Next, clean the area of the leaking pipe, especially right around the hole. Then file any sharp edges with a metal file so it doesn’t tear into the patch. Apply the patch, you can purchase these at your local home improvement or hardware store. After that, place a clamp around the patch evenly so it overlaps the section of the leaking pipe. But do not depend on this to be a long-term solution! Have it repaired correctly as soon as possible.
What to do if your ceiling is leaking?
A ceiling leak can be a real emergency and one that needs prompt attention. First, lay a tarp down and place a bucket under the leaking areas of the ceiling. With a screwdriver or nail, punch a hole in the ceiling to release any water inside the ceiling. Now you need to determine where the leak is coming from.
If you have an upstairs bathroom above or near the area, you may have leaking pipes in bathroom fixtures, a clogged toilet, or an overflowing bathtub. If it isn’t raining outside, and there isn’t any bathroom leak, you need to check the condensation of your HVAC system. If you haven’t emptied that yourself in some time, or you don’t have annual HVAC check-ups, this could be the problem.
Otherwise, if it is raining you’ll need to go into the attic and look for water damage on the insulation and the under the decking. Place dry tarps over the insulation and use a bucket to catch the drip. Follow the water trail to see where the leak is coming. It probably won’t be where the leak is because water will take the least resistant path.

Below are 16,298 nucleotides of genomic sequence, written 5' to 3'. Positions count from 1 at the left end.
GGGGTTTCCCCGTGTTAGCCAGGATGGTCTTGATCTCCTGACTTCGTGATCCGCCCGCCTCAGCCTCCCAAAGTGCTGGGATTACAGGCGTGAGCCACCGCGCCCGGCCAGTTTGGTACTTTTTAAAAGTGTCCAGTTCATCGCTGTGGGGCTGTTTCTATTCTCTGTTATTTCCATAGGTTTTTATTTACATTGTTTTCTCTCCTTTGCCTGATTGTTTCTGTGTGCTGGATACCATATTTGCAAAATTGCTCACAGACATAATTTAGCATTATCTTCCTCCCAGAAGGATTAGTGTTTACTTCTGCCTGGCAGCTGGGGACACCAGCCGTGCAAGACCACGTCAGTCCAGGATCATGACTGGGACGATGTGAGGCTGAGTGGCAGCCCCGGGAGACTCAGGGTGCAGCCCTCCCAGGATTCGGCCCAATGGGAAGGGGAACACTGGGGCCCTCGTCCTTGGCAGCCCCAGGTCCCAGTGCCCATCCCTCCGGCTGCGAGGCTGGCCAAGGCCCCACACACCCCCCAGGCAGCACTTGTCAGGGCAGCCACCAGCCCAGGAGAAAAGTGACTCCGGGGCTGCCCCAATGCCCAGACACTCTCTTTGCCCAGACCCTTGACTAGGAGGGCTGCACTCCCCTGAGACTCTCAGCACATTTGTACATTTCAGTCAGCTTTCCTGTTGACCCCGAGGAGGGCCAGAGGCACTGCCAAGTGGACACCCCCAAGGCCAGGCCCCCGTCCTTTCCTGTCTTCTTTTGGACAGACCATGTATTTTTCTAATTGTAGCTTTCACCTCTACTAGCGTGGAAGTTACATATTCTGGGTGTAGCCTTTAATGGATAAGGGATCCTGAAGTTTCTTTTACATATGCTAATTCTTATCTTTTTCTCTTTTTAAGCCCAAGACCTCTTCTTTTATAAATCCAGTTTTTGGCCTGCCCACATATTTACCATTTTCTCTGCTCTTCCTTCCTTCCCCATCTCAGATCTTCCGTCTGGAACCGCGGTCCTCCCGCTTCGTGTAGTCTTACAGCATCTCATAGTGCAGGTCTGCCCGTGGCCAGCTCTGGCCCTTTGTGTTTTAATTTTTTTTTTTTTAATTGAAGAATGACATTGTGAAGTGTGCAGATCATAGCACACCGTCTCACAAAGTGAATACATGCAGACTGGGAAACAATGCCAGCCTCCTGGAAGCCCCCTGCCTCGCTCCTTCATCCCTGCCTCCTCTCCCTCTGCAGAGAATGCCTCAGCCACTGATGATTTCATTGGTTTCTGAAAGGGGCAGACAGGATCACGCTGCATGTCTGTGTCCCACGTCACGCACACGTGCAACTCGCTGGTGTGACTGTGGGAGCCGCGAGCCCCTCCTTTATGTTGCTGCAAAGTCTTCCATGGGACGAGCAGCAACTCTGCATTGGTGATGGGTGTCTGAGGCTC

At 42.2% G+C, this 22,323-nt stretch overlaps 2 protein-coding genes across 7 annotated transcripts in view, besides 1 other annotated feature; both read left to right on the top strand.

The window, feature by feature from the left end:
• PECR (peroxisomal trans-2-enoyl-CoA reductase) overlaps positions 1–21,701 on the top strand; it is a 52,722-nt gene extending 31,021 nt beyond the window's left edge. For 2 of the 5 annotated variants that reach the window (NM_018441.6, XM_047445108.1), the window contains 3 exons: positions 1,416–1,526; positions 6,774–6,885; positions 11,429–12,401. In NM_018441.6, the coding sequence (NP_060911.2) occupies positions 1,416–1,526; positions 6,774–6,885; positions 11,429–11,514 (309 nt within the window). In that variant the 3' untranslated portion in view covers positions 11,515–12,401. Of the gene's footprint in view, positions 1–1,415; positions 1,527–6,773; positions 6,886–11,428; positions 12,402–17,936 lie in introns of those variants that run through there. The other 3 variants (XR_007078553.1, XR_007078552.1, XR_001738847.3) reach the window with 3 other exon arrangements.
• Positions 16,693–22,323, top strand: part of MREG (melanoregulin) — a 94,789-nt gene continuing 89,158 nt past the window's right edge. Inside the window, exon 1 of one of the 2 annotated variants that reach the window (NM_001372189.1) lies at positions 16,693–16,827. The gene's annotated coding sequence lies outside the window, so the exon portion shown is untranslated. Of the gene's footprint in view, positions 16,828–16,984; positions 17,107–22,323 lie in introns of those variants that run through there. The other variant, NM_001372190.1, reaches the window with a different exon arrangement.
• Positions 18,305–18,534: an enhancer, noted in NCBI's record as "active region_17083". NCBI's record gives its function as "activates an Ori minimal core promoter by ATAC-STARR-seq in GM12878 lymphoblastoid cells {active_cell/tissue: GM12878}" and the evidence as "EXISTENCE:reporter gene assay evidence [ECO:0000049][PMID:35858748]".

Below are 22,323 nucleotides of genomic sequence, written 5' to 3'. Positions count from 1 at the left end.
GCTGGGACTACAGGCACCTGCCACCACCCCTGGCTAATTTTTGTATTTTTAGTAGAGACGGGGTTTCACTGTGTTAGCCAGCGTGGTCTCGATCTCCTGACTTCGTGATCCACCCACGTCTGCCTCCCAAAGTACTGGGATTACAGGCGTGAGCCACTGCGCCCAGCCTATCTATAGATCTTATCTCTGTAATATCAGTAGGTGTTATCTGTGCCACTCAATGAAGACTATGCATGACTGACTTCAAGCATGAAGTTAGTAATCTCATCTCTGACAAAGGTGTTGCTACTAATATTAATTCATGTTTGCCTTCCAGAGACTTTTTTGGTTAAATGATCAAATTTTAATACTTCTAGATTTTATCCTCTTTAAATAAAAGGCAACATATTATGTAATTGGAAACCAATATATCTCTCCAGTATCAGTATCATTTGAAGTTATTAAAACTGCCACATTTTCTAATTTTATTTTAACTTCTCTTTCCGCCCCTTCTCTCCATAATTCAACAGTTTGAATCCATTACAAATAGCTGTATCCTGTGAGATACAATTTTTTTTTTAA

Cover the hole with roofing cement or some type of waterproof sealant. Then place a plywood patch over the hole and, nailing around the edges, spread the roofing cement all along the area. Call a professional roofer as soon as possible.
How do I find out where a leak is coming from?
Tracing leaking pipes can be tricky, but you want to eliminate the obvious first:
- Check all water based appliances first like the dishwasher, refrigerator (ice maker), washing machine, and water heater. Make sure all connections are tight and there aren’t any leaking pipes or hoses.
Typically, if these are leaking, you would have noticed water on the floor around them. Since water follows the path of least resistance though, that leaking water heater in the laundry room could be flowing into a bedroom closet.
- Check under all the cabinetry in every bathroom and the kitchen, or anywhere there are water connections. Use a flashlight and the light will reflect on water that you may not have seen otherwise. Check all the fittings and feel all the pipes for leaking pipes. They can be leaking on a backside you can’t see.
- Check in the basement or crawlspace too. These are the high moisture areas, and a leaking pipe may not be noticeable without thorough examination.
One of the number one leaking pipes facts is that leaking pipes cause mold and mildew. Mold and mildew cause illness and havoc on your home’s structure. As soon as you suspect you have any leaking pipe, check everywhere. The sooner it is addressed the better. If you’ve noticed a problem and need help with leaking pipes in Fort Worth, TX, give the S.W.A.T. Plumbing LLC team a call at 817-244-4370.